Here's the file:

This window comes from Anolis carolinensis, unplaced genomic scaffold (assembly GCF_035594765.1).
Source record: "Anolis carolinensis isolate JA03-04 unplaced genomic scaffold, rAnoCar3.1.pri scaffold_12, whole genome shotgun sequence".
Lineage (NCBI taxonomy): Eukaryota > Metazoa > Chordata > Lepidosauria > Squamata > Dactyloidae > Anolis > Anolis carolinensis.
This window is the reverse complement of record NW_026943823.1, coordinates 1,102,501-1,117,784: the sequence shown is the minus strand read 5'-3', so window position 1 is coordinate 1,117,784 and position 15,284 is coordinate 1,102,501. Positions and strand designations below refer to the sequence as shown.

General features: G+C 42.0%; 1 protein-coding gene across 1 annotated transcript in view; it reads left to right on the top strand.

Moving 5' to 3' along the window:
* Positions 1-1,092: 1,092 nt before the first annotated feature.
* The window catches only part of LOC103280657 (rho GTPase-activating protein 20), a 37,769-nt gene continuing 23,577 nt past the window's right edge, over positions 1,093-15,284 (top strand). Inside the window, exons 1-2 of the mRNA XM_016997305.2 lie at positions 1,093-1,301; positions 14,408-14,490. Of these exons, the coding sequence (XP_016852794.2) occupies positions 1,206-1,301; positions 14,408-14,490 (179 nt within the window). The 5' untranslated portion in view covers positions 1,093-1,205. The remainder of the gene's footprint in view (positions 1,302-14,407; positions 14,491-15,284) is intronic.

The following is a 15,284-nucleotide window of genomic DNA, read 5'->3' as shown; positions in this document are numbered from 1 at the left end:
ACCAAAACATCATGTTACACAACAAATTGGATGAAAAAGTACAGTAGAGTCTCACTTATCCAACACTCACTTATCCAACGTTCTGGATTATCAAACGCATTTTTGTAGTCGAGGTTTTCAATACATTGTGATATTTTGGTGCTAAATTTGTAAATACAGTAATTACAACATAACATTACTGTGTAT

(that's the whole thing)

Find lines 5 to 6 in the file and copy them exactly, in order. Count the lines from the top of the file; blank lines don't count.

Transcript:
General features: G+C 42.0%; 1 protein-coding gene across 1 annotated transcript in view; it reads left to right on the top strand.

Moving 5' to 3' along the window: